# Home Sweet Home

The Ministry is migrating nzmaths content to Tāhurangi.
Relevant and up-to-date teaching resources are being moved to Tāhūrangi (tahurangi.education.govt.nz).
When all identified resources have been successfully moved, this website will close. We expect this to be in June 2024.
e-ako maths, e-ako Pāngarau, and e-ako PLD 360 will continue to be available.

Purpose

These are level 3 number, algebra, and statistics problems from the Figure It Out series.
A PDF of the student activity is included.

Achievement Objectives
NA3-1: Use a range of additive and simple multiplicative strategies with whole numbers, fractions, decimals, and percentages.
NA3-8: Connect members of sequential patterns with their ordinal position and use tables, graphs, and diagrams to find relationships between successive elements of number and spatial patterns.
S3-3: Investigate simple situations that involve elements of chance by comparing experimental results with expectations from models of all the outcomes, acknowledging that samples vary.
Student Activity

Click on the image to enlarge it. Click again to close. Download PDF (291 KB)

Specific Learning Outcomes

use addition strategies to solve problems (Problems 1 and 4)

find outcomes using a table or diagram (Problem 2)

continue a pattern (Problem 3)

Required Resource Materials
FIO, Levels 2-3, Problem Solving, Home Sweet Home, page 7
Activity

#### Problem One

A useful strategy is to add up the numbers in all the rooms, which gives a total of 44. Therefore, the rooms that are not entered must have a total of 11 because 44 – 33 = 11. Possible combinations of rooms that are not entered are 8 and 3, 9 and 2, 5 and 6, and 4 and 7. Students will be able to eliminate two of these possible combinations when they realise that rooms 7 and 3 must be entered.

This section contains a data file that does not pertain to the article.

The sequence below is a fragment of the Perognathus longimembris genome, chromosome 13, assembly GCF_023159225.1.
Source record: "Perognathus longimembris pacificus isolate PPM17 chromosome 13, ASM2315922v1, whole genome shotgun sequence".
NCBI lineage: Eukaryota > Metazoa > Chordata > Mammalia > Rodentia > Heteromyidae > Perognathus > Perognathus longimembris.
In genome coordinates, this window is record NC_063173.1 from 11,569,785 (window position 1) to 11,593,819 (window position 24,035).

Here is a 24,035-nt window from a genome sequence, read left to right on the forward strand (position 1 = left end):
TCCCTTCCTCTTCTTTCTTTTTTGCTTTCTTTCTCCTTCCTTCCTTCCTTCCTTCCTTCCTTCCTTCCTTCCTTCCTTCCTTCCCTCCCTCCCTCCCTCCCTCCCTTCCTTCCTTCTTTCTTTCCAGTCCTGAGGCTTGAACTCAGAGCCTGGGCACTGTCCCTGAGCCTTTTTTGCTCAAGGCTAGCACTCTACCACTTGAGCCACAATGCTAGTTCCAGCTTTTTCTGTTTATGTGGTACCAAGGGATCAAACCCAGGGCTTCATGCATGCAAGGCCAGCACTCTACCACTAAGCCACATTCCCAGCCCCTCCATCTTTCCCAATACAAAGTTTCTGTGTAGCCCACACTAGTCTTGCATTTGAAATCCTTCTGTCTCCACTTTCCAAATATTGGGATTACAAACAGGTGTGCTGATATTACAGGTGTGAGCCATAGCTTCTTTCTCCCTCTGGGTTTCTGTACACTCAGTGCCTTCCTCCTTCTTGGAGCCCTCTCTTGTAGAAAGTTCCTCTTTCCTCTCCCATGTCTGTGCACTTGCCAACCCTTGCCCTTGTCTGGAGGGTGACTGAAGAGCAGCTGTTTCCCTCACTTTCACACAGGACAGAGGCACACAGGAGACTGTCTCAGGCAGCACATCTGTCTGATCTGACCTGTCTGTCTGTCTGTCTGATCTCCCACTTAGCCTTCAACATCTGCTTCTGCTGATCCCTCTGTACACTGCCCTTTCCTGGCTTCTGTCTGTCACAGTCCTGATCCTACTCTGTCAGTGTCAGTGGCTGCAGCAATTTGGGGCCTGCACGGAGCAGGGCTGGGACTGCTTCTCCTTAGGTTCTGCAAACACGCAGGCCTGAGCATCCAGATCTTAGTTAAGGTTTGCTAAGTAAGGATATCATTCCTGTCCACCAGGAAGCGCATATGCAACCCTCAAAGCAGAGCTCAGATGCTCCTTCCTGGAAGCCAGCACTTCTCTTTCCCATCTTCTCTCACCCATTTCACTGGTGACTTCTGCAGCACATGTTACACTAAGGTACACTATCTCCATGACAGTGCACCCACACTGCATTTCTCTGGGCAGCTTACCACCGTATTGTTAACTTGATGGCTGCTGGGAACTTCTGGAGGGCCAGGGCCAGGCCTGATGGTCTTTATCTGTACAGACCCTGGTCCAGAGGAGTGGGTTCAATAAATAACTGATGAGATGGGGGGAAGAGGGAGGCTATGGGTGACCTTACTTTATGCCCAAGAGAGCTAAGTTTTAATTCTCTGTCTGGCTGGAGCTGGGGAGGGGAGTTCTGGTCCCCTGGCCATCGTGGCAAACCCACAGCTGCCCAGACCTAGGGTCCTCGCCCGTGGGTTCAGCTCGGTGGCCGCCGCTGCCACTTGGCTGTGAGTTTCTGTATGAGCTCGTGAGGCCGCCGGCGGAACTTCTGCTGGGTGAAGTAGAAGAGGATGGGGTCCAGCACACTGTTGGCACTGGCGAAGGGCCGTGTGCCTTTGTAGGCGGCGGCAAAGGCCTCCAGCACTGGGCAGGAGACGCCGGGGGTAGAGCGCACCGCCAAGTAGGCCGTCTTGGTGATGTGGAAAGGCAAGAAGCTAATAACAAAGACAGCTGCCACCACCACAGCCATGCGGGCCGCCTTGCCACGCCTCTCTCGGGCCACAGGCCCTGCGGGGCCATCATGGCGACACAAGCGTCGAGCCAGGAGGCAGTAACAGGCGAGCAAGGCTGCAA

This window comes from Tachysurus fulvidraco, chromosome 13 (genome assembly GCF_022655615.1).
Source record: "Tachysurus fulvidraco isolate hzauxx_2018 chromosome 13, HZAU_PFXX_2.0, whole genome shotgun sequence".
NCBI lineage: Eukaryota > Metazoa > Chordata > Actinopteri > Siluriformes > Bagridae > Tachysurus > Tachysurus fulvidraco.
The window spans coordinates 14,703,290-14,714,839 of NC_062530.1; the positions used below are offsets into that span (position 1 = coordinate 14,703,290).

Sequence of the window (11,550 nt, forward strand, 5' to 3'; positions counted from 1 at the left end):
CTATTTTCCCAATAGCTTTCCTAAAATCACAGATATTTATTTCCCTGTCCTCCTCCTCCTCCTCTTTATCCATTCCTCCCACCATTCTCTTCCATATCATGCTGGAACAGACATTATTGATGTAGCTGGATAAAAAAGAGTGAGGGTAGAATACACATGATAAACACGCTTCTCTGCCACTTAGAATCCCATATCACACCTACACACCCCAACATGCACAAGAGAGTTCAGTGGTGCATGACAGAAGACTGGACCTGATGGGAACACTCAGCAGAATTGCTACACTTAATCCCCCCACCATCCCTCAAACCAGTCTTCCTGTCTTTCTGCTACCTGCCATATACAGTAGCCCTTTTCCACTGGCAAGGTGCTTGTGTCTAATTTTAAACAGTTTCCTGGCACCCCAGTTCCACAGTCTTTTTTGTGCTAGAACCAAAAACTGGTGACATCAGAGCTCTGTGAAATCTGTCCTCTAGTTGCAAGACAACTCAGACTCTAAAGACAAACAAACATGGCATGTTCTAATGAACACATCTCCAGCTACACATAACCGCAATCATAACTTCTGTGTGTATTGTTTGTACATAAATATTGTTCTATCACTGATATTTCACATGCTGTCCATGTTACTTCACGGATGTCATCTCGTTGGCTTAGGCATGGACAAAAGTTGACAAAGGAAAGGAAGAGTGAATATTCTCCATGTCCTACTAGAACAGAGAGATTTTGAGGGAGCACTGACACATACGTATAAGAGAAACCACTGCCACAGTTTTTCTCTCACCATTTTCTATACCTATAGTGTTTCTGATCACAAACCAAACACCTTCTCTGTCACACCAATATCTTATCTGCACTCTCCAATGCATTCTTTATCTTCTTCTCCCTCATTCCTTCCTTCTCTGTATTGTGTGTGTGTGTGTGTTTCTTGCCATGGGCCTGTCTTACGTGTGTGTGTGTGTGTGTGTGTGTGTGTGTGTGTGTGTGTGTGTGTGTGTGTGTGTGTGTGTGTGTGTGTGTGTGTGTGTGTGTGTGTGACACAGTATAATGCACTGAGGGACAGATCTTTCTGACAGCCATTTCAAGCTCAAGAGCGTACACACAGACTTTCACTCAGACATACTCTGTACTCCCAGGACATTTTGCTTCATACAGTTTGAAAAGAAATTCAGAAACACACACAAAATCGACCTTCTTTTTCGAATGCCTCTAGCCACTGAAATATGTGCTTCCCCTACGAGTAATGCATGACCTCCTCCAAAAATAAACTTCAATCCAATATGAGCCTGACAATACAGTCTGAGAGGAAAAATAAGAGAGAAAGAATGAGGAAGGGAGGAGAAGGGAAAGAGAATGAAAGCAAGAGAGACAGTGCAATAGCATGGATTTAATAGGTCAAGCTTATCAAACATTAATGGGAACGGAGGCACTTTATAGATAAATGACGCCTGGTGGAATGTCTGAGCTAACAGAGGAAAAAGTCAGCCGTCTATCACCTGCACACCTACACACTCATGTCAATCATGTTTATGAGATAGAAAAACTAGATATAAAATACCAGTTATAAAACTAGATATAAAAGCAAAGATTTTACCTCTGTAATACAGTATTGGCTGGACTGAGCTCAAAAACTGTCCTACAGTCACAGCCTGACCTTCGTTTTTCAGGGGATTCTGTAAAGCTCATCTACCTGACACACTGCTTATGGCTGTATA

Rooms 9 and 2 are also eliminated as it would be impossible to travel that way without entering room 3 twice. This leaves only rooms 6 and 5 that must not be entered.
Other totals can be found by systematically working through possible routes:
7 + 6 + 8 + 4 + 3 = 28
7 + 6 + 8 + 9 + 5 + 3 = 38
7 + 2 + 9 + 5 + 3 = 26
Some students may find this diagram of the problem useful:

Encourage students to make up their own house path problems.

#### Problem Two

This problem can be modelled using multilink cubes or counters in a plastic container. Students may find all the possibilities by trialling, that is, taking out lots of two lollies and recording the results.
As with other combination problems, using tree diagrams or tables are useful ways to find the solution theoretically. It is helpful to use symbols like r1 and r2 to depict the two red lollies.

Of the 15 possible combinations, six are a pair of one red and one green lolly, so red and green is the most likely pair.
To check whether students have generalised their methods, give them other “lolly in the bag” problems. For example: two yellow, two blue, two red.

#### Problem Three

This problem could be solved by building the model with multilink cubes, or students could write a number sentence showing the number of cubes in each layer:
1 + 3 + 5 + 7 + 9 = 25
Some students may notice that the cubes in the illustration could be rearranged to form a square.

More able students could be asked to solve other five-high problems, such as:

Alternatively, they could be asked to find the number of cubes needed for a model that is 10 cubes high.

#### Problem Four

The different ways to make 30 cents could be organised in a table to avoid duplication:

This moneymaking can be extended for more able students. For example:
“How many different ways can you think of to make 40 cents?”

1. a. 7 + 2 + 9 + 8 + 4 + 3 = 33
b. Other totals: 26, 28, 38
2. a. blue and red, blue and green,
red and red, red and green,
green and green
b. Most likely: red and green
3. 25
4. 20c, 10c
10c, 10c, 10c,
10c, 10c, 5c, 5c
10c, 5c, 5c, 5c, 5c
5c, 5c, 5c, 5c, 5c, 5c

Attachments